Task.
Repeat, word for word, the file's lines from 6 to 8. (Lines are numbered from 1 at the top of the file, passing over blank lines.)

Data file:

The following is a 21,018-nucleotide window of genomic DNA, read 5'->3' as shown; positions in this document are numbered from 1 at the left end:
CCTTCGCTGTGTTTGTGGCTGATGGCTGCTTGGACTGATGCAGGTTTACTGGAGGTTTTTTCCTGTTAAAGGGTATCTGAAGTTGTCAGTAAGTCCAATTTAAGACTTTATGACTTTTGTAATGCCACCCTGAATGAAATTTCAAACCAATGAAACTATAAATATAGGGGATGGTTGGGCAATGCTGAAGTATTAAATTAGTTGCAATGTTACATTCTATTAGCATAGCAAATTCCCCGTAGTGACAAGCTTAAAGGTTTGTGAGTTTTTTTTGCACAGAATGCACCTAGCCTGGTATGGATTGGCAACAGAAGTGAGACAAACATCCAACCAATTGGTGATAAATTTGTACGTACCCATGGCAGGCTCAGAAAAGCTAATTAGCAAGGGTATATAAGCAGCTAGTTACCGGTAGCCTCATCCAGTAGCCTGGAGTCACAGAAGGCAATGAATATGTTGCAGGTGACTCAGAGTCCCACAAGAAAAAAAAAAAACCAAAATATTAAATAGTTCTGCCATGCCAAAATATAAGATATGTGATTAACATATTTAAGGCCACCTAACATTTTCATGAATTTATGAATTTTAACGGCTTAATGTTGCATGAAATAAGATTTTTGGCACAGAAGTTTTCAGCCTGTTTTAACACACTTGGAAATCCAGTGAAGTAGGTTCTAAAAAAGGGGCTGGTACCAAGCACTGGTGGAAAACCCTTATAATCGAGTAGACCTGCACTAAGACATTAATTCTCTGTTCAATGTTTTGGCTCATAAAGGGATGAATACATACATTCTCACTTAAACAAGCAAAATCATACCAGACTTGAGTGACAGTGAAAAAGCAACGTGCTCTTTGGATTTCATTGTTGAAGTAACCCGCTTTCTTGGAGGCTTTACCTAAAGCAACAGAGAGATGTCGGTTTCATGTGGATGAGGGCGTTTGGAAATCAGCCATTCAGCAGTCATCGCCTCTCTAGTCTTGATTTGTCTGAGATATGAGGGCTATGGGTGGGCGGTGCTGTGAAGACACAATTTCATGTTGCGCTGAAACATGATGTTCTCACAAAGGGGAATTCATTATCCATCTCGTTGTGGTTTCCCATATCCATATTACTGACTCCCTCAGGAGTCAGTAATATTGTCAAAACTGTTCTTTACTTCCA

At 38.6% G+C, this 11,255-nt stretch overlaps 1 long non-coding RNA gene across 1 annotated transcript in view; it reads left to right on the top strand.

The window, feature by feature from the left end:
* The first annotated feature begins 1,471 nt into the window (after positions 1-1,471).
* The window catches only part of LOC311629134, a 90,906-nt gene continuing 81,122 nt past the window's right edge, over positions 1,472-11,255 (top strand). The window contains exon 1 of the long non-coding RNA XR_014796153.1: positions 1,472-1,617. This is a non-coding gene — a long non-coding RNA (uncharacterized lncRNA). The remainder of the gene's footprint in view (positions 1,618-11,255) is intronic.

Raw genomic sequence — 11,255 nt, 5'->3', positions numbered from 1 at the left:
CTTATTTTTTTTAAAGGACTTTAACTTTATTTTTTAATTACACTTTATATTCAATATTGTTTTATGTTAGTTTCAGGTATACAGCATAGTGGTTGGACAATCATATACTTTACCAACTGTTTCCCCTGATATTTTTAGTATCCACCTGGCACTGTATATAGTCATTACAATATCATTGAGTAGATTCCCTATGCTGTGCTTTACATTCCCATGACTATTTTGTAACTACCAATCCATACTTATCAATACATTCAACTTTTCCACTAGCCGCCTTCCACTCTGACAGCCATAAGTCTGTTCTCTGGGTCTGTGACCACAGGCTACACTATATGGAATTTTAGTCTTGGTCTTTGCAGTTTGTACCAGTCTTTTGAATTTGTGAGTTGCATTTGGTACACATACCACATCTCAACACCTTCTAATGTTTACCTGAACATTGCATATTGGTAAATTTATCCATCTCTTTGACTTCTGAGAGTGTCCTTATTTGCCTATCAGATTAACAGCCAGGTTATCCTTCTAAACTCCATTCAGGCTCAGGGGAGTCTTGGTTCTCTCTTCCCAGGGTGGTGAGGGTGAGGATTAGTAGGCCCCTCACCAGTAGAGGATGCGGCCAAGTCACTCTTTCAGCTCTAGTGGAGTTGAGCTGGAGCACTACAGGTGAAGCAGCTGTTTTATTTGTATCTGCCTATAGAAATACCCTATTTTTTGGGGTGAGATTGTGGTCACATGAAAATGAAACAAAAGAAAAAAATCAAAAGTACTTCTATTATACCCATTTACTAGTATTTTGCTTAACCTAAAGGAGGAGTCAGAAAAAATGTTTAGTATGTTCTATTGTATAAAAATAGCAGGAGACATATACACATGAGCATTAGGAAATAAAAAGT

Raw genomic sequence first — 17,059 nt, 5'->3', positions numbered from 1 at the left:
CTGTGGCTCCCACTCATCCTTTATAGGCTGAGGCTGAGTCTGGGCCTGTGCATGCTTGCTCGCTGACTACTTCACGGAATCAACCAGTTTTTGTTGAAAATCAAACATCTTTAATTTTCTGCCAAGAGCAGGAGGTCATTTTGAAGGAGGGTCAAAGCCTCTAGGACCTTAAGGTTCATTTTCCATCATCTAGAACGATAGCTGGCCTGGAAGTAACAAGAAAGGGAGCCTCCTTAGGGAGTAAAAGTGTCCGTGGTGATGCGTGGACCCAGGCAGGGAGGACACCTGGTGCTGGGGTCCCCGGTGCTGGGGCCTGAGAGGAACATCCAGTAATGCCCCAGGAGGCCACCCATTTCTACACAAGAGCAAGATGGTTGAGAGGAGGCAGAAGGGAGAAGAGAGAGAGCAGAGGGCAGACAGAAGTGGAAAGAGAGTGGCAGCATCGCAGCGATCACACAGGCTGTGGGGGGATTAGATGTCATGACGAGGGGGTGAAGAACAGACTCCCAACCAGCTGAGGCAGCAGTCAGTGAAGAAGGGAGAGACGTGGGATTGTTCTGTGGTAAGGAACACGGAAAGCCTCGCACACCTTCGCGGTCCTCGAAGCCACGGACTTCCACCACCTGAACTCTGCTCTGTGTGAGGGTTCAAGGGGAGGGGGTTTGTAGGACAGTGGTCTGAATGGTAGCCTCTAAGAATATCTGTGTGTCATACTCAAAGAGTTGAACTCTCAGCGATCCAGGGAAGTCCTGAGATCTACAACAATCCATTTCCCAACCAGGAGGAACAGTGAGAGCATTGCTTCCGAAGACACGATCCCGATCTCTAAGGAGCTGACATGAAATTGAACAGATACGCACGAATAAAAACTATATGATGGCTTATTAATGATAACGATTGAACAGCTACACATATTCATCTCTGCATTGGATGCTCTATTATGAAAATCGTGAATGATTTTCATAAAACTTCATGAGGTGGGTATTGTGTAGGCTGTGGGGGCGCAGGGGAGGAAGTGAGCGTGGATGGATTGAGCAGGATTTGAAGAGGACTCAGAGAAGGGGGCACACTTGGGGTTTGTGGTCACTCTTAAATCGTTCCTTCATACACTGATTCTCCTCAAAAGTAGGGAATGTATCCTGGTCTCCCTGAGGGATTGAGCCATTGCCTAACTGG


* The window catches only part of LOC311629134, a 90,906-nt gene continuing 81,122 nt past the window's right edge, over positions 1,472-11,255 (top strand). The window contains exon 1 of the long non-coding RNA XR_014796153.1: positions 1,472-1,617. This is a non-coding gene — a long non-coding RNA (uncharacterized lncRNA). The remainder of the gene's footprint in view (positions 1,618-11,255) is intronic.

Raw genomic sequence — 11,255 nt, 5'->3', positions numbered from 1 at the left:
CTTATTTTTTTTAAAGGACTTTAACTTTATTTTTTAATTACACTTTATATTCAATATTGTTTTATGTTAGTTTCAGGTATACAGCATAGTGGTTGGACAATCATATACTTTACCAACTGTTTCCCCTGATATTTTTAGTATCCACCTGGCACTGTATATAGTCATTACAATATCATTGAGTAGATTCCCTATGCTGTGCTTTACATTCCCATGACTATTTTGTAACTACCAATCCATACTTATCAATACATTCAACTTTTCCACTAGCCGCCTTCCACTCTGACAGCCATAAGTCTGTTCTCTGGGTCTGTGACCACAGGCTACACTATATGGAATTTTAGTCTTGGTCTTTGCAGTTTGTACCAGTCTTTTGAATTTGTGAGTTGCATTTGGTACACATACCACATCTCAACACCTTCTAATGTTTACCTGAACATTGCATATTGGTAAATTTATCCATCTCTTTGACTTCTGAGAGTGTCCTTATTTGCCTATCAGATTAACAGCCAGGTTATCCTTCTAAACTCCATTCAGGCTCAGGGGAGTCTTGGTTCTCTCTTCCCAGGGTGGTGAGGGTGAGGATTAGTAGGCCCCTCACCAGTAGAGGATGCGGCCAAGTCACTCTTTCAGCTCTAGTGGAGTTGAGCTGGAGCACTACAGGTGAAGCAGCTGTTTTATTTGTATCTGCCTATAGAAATACCCTATTTTTTGGGGTGAGATTGTGGTCACATGAAAATGAAACAAAAGAAAAAAATCAAAAGTACTTCTATTATACCCATTTACTAGTATTTTGCTTAACCTAAAGGAGGAGTCAGAAAAAATGTTTAGTATGTTCTATTGTATAAAAATAGCAGGAGACATATACACATGAGCATTAGGAAATAAAAAGT